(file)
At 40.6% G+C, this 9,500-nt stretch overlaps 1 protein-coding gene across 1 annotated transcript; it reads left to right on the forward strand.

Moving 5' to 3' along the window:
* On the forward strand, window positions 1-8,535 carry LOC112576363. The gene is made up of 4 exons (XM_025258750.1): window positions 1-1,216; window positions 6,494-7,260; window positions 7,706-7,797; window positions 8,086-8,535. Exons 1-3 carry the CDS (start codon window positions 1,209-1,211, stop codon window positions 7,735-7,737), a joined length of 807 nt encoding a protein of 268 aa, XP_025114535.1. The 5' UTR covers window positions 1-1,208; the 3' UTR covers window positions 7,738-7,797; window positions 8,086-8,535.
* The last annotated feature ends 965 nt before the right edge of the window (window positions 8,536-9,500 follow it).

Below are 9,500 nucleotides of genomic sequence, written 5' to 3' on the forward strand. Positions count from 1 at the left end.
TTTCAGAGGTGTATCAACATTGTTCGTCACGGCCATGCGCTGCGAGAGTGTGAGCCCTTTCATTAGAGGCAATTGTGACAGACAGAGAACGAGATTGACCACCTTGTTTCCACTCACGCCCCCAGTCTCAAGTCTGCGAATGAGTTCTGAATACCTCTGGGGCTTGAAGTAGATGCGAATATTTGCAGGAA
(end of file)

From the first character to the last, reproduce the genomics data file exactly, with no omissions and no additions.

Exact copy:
At 40.6% G+C, this 9,500-nt stretch overlaps 1 protein-coding gene across 1 annotated transcript; it reads left to right on the forward strand.

Moving 5' to 3' along the window:
* On the forward strand, window positions 1-8,535 carry LOC112576363. The gene is made up of 4 exons (XM_025258750.1): window positions 1-1,216; window positions 6,494-7,260; window positions 7,706-7,797; window positions 8,086-8,535. Exons 1-3 carry the CDS (start codon window positions 1,209-1,211, stop codon window positions 7,735-7,737), a joined length of 807 nt encoding a protein of 268 aa, XP_025114535.1. The 5' UTR covers window positions 1-1,208; the 3' UTR covers window positions 7,738-7,797; window positions 8,086-8,535.
* The last annotated feature ends 965 nt before the right edge of the window (window positions 8,536-9,500 follow it).

Below are 9,500 nucleotides of genomic sequence, written 5' to 3' on the forward strand. Positions count from 1 at the left end.
TTTCAGAGGTGTATCAACATTGTTCGTCACGGCCATGCGCTGCGAGAGTGTGAGCCCTTTCATTAGAGGCAATTGTGACAGACAGAGAACGAGATTGACCACCTTGTTTCCACTCACGCCCCCAGTCTCAAGTCTGCGAATGAGTTCTGAATACCTCTGGGGCTTGAAGTAGATGCGAATATTTGCAGGAA